Six miles out from the middle of Zagreb, in an underground walkway by a main road in the Stenjevec district, a little stainless steel ball lies affixed to a plaque by the sidewalk. A simple sign reads “Pluto.” It is a far-flung component of a work of art that spans the Croatian capital.
The center of the solar system
Since the mid-90s, Ivan Kozaric’s sculpture Prizemljeno Sunce (which means “Grounded Sun”) has stood in a Zagreb city street. It is a popular Zagreb landmark. But that wasn’t enough for Davor Preis, who recognized that any self-respecting sun deserves a solar system.
So over the last few years, Preis has quietly added a number of other spheres, taking care to ensure that each planet is correctly proportioned, both in respect to size and orbit, to Kozaric’ sun.
Mercury, Venus, Earth and Mars are all within the very heart of the city, with the outlying planets each increasingly distant. Preis’ ingenious scheme is now well-mapped, so giving every incentive for dedicated urban explorers to head out of the center of Zagreb into the outlying suburbs of the capital.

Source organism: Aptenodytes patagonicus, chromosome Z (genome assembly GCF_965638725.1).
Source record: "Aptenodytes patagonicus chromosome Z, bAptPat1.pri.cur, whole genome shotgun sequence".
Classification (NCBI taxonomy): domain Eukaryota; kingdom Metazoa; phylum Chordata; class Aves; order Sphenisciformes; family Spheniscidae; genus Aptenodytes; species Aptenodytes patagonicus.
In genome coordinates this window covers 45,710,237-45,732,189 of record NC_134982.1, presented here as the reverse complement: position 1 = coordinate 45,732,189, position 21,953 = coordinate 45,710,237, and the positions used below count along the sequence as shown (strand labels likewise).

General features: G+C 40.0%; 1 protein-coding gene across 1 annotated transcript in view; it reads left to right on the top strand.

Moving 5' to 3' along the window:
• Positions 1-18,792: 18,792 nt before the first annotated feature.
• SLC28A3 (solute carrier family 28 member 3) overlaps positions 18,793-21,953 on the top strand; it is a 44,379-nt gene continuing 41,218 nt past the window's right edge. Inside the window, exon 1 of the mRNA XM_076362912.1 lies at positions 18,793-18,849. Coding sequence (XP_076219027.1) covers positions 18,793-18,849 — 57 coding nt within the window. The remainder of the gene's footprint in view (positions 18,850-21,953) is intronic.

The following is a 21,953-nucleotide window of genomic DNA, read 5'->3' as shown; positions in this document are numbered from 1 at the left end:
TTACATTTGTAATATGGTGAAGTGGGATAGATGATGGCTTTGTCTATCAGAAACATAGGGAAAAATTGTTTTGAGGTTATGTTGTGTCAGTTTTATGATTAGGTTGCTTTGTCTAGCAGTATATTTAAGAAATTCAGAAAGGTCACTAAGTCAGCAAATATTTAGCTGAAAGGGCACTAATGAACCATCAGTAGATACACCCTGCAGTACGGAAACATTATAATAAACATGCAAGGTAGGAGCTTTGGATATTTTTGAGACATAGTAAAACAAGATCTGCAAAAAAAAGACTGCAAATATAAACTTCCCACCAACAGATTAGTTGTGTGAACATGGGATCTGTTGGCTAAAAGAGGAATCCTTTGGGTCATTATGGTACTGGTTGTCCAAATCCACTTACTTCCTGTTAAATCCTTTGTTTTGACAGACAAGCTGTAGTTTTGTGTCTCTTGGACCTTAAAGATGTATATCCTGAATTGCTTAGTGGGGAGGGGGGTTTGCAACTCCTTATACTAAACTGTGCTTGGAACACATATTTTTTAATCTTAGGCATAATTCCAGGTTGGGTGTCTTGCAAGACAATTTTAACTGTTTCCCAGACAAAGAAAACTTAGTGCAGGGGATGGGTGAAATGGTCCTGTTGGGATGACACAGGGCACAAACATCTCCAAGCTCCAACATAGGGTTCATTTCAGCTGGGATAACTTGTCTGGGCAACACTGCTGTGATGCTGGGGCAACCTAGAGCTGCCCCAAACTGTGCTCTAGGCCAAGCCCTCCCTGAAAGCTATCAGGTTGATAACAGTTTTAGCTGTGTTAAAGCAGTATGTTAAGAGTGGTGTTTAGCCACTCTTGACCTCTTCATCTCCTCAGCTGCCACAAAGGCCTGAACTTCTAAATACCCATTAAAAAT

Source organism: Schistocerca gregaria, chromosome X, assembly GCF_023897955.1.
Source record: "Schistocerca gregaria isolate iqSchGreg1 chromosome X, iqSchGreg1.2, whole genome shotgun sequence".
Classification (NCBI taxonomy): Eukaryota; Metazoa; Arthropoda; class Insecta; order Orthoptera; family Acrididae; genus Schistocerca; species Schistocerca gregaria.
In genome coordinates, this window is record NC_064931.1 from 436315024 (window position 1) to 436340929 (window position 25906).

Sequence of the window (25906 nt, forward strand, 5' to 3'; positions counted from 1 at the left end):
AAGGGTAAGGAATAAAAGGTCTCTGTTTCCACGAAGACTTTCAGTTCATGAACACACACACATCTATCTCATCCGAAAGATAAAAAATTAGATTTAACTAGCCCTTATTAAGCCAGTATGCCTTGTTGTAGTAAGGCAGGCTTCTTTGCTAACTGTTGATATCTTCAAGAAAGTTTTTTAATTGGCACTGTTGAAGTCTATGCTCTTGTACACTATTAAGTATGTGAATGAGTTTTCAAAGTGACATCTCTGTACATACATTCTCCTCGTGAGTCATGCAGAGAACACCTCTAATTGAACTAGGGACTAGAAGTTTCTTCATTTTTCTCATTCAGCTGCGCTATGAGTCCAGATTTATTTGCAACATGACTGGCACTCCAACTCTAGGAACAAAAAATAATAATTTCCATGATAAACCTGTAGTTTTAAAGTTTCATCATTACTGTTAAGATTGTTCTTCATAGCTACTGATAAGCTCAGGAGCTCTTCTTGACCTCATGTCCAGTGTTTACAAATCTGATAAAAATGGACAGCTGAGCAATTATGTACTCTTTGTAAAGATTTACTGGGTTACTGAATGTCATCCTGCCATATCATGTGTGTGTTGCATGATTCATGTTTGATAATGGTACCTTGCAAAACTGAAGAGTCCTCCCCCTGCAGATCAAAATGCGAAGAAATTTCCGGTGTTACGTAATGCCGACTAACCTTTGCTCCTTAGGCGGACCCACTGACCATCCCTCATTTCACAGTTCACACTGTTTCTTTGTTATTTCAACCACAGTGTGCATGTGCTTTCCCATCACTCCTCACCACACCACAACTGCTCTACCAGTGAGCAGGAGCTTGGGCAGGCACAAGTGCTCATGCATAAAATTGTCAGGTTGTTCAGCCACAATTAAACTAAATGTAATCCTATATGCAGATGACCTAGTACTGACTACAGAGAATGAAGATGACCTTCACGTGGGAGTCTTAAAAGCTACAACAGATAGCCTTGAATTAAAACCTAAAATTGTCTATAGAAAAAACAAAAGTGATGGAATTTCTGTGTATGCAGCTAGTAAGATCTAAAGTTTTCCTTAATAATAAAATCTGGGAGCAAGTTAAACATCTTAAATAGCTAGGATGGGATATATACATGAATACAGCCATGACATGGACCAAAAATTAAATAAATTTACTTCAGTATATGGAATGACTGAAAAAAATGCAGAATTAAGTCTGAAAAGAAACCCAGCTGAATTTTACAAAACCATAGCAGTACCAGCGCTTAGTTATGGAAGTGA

We tracked down Jupiter on a road called Vocarska, an unexceptional street of the kind you might find in good neighborhoods of many European capital cities. The road is in Zagreb’s Medvescak district, an easy walk east from the city center. It is home to some pleasant villas, a number of university buildings, a Croatian Catholic radio station, the American International School, the Ukrainian embassy and the planet Jupiter. You will find Jupiter just beside the pavement near 71 Vocarska.
A secret mission
Davor Preis’ installation was created by stealth, and it took more than a year for Zagreb residents to twig that the individual planets they encountered on Zagreb sidewalks might be part of a larger ensemble. Then the hunt was on for the full solar system, as each component planet was tracked down–even tiny Pluto in distant Stenjevec.